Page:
14. In the light of these considerations, with regard to military deterrence, the Assembly:
14.1 encourages Council of Europe member states to provide a naval escort to ships crossing areas at risk of piracy;
14.2 asks the North Atlantic Treaty Organization (NATO), the European Union and countries concerned to renew and strengthen their anti-piracy operations off the coast of Somalia;
14.3 recalling its Recommendation 1858 (2009) on private military and security firms and the erosion of the state monopoly on the use of force, encourages Council of Europe member states to regulate the hiring of private security firms by shipping companies.
15. As regards prosecution, the Assembly calls on Council of Europe member states to:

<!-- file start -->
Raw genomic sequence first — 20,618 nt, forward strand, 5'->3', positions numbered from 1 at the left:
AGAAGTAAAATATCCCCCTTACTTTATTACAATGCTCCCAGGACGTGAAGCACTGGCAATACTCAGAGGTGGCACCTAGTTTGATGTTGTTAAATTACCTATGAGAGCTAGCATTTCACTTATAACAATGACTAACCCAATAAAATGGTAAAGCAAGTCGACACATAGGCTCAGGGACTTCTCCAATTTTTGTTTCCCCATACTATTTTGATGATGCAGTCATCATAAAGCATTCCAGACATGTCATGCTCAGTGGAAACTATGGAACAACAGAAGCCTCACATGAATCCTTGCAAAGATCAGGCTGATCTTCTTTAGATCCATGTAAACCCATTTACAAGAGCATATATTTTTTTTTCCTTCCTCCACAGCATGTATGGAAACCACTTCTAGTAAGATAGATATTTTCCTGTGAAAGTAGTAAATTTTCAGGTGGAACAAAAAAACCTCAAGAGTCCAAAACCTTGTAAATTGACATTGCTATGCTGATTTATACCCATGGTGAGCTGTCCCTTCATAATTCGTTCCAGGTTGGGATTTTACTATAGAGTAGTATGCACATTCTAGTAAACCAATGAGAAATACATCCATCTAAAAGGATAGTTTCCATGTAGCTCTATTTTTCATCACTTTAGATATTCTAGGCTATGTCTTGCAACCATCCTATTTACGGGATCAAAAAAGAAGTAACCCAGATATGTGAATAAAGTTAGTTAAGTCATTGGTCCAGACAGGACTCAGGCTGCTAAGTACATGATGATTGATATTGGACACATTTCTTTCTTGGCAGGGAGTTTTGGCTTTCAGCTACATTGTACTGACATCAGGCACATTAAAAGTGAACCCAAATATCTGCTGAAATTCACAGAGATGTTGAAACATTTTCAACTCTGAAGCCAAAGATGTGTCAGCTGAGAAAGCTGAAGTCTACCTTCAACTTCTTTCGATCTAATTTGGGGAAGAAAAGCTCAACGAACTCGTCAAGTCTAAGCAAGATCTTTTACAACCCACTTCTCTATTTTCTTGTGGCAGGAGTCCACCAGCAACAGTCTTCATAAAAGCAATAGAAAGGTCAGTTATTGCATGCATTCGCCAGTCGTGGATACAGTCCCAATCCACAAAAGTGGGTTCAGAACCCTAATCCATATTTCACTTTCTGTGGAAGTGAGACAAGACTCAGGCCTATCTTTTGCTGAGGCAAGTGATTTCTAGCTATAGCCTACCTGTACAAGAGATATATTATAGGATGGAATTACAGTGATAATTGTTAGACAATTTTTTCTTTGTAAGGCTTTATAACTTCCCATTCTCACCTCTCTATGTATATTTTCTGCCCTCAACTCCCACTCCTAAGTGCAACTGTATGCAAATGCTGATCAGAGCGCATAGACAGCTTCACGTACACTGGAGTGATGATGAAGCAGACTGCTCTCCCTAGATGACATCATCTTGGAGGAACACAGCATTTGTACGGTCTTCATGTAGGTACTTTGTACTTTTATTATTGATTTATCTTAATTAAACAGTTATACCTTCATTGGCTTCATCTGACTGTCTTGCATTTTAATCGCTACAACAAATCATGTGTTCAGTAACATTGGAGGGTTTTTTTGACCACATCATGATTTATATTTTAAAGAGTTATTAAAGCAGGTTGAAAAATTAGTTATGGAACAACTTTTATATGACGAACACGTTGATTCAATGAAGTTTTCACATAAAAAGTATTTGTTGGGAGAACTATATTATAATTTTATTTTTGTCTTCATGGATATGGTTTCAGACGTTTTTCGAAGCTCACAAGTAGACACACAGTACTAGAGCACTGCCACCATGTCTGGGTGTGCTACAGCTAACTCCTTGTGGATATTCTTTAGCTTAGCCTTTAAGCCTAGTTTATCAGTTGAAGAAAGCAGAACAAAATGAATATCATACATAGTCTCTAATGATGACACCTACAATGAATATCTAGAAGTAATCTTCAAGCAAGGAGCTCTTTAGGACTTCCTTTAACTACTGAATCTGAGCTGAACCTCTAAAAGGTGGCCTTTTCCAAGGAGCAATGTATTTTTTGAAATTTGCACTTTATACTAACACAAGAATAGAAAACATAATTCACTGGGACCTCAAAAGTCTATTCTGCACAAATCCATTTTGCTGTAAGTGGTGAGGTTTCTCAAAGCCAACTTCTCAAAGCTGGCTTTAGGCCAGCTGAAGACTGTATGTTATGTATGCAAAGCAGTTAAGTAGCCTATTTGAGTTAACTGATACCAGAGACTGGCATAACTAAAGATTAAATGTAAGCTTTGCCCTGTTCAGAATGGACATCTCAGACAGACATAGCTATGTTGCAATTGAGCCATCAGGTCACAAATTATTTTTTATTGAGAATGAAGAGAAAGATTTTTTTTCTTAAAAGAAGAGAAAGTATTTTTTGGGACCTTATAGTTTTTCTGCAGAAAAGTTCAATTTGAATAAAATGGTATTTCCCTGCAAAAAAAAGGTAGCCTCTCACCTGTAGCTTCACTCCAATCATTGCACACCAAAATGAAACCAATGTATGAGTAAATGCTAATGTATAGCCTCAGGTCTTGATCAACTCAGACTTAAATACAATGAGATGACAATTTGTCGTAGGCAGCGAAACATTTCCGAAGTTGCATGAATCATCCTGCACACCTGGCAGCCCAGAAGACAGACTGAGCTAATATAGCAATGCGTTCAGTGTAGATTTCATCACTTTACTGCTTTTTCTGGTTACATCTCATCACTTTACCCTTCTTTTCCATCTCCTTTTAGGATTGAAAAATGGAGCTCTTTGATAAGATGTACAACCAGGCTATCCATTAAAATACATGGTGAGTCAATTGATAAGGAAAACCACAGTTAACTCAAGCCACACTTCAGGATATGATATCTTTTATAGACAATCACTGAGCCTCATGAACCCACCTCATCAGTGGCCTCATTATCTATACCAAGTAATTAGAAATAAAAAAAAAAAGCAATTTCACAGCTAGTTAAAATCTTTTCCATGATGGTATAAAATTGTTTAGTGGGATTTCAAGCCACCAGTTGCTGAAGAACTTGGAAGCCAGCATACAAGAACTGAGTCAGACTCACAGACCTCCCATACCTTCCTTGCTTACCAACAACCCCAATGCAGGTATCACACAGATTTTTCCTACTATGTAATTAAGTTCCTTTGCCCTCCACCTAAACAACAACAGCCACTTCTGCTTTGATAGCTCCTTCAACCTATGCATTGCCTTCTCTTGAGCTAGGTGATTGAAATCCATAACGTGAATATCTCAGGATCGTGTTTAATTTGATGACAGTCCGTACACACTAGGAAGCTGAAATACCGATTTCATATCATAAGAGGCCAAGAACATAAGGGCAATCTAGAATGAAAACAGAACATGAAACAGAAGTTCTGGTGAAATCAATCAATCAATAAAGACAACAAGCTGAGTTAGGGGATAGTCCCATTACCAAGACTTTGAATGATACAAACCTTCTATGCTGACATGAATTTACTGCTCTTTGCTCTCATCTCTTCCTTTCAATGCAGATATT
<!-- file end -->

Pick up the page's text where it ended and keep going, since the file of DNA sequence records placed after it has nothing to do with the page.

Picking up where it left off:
15.1 modernise and develop a common and more relevant domestic legal framework in order to criminalise acts of piracy wherever they take place and ensure prosecution in Council of Europe member states, or introduce appropriate legislation where it does not exist;
15.2 introduce legal provisions to allow the arrest, transfer and prosecution of suspected pirates apprehended in Somali territorial waters or on Somali territory, pursuant to Resolution 1851 of the United Nations Security Council;
15.3 draw up rules on the treatment of suspected pirates while on board their military ships, ensuring full compliance with the European Convention on Human Rights and other relevant international human rights instruments;
15.4 step up international co-operation and agree on clear rules for identifying the state responsible for the prosecution of suspected pirates;
15.5 seek appropriate ways in which the existing international legal framework can be adapted to face current policing needs at sea and consider creating, provided all existing disadvantages in this field are removed, a special mechanism (international or with international participation) for the prosecution of persons suspected of piracy.